Ceritalah By Karim Raslan
Slick but cynical power-exchange with Russian president Dmitry Medvedev outraged millions of ordinary Russians who vented their anger whenever former strongman Vladimir Putin appeared.
BECAUSE my work is now so South-East Asia-centric, I rarely follow the news from Europe closely.
Still, I think we can learn valuable lessons from the recent developments in Russia.
On Dec 4, Russians went to the polls to elect a new State Duma – their lower house of Parliament.
Although he was not running in the election, the vote was seen as a test of the popularity of strongman Vladimir Putin, who is seeking to regain the presidency of the Russian Federation after three years as Prime Minister, replacing his former trusted aide Dmitry Medvedev.
Most observers expected the United Russia Party to secure a thumping majority.
Putin’s party had, after all, engineered Russia’s remarkable economic turnaround after the fall of the Soviet Union and Boris Yeltsin’s chaotic tenure.
The brusque St Petersburg veteran was the party’s “killer app” – popular and ruthless: an embodiment of Russian machismo.
However, Putin’s return to the centre-stage wasn’t quite so well-received: the slick but cynical power-exchange with Medvedev outraged millions of ordinary Russians.
As a result, Putin’s standing in the opinion polls plummeted. At the same time, public sentiment turned ugly.
Denied access to the mainstream media, ordinary Russians vented their anger whenever Putin appeared.
On one occasion, he was booed at a mixed martial arts match – an incident captured on YouTube and viewed by millions.
Moreover, Putin’s United Russia fared even worse as voters realised that they would be enduring yet another term of massive, institutionalised corruption and abuse of power by high-handed party apparatchiks.
In the end, Putin received a stinging rebuke as his party ended up winning just 49.3% of the vote – leaving it with about 238 seats in the 450-seat Duma compared to its previous 315.
To make matters worse, allegations of electoral fraud – also immortalised on YouTube – have led to demonstrations in Moscow.
More are in the offing, leading some to wonder whether the world will witness yet another “spring”.
Putin reacted in his tough-guy way, sending police out on a crackdown and insisting that he will still run for president in March next year.
Nevertheless, United Russia’s electoral drubbing cannot help but damage his image as a popular, performance-driven autocrat.
What can we learn from Putin’s (excuse my pun) Russian reversal?
First, it again shows the power of the alternative media.
Putin’s control of Russia’s newspapers and televisions may be absolute, but this stranglehold can do nothing to prevent Russians from turning to blogs and social networks to express their disenchantment.
As with the Arab Spring, Facebook, YouTube and Russia’s own VKontakte have emerged as powerful tools to mobilise the masses against autocrats.
Which brings me to my next point: style cannot trump substance, especially when it comes to reform.
Putin’s obsession with spin is legendary – witness the proliferation of photos of him doing manly things like hunting, horseback riding or scuba-diving.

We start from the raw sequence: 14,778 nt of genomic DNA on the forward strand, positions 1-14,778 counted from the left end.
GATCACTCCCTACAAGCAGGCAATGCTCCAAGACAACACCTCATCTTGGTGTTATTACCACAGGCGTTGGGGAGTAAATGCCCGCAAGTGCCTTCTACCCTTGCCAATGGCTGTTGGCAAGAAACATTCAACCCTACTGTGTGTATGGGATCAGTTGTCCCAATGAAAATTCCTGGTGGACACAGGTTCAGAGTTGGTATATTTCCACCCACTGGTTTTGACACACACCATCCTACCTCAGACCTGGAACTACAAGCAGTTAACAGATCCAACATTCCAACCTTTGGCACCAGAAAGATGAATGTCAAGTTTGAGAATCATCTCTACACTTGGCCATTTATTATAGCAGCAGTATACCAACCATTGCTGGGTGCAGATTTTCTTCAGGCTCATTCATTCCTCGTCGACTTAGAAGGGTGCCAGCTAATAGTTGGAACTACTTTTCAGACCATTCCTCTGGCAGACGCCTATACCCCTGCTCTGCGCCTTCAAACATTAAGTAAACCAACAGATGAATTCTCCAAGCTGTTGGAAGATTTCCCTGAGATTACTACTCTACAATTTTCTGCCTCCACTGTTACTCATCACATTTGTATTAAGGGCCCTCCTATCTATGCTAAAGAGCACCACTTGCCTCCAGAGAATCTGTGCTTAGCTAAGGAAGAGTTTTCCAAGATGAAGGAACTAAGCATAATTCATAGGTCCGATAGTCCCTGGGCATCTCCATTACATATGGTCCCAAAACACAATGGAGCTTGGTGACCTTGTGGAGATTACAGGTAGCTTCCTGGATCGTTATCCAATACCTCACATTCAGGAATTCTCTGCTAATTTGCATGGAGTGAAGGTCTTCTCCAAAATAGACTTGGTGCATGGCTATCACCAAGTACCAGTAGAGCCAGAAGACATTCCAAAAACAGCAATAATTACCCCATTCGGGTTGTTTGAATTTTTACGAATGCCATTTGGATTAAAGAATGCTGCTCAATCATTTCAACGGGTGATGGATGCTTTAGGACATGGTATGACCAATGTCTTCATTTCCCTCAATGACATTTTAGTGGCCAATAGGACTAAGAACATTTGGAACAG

The United Russia party’s website is, likewise, flashy with links to its Facebook and Twitter accounts.
Read through the speeches of Putin or his sidekick Medvedev and you will often find them extolling democracy and moderation.
Still, these carefully-crafted images cannot conceal the fact that poverty and corruption run deep in Russia despite its economic successes.
While oligarchs close to the Kremlin enjoy the high life, the number of people living under the official poverty line increased from 20.6 million in the first quarter of last year to 22.9 million this year.
Also, the abuse of civil liberties under Putin’s watch is just as brutal as anything that occurred under the Tsars or the Communist Party.
Erstwhile allies, long-time dissidents and critical journalists were silenced, jailed and, in some cases, even died under highly suspicious circumstances.
Worst of all is Putin’s stubborn desire to cling to power.
Had he stepped down gracefully in 2008 having served two terms as president, he would have been hailed as the man who revived Russia despite the rough methods he used.
As it is, he now risks being just the latest of a long line of leaders who overstayed their welcome and were toppled.
One can detect painful shades of toppled Egyptian president Hosni Mubarak and Syrian President Bashar Assad in Putin’s blaming of Hillary Clinton for supposedly inciting the protests.
So it’s simply not enough these days for politicians to possess the formal, outward trappings of democracy or social engagement (like Facebook or Twitter pages) if they do nothing to increase the public space and empower their people.
More importantly, they need to realise that they fool no one when they speak of the need for reform but do nothing to change the status quo.
Indeed, such disingenuousness will come back to haunt leaders.
What I find remarkable about the Russian demonstrations against electoral fraud is that most of the protestors were middle-class: urban, young and well-to-do Muscovites who theoretically should have benefitted most from Putin’s management.
They ought to have been, and indeed were, his political base.
However, after years of being lied to, frustrated or simply ignored, Russia’s bourgeoisie (now 20% of the population after the oil boom) are now emerging as the force that could bring Putin down.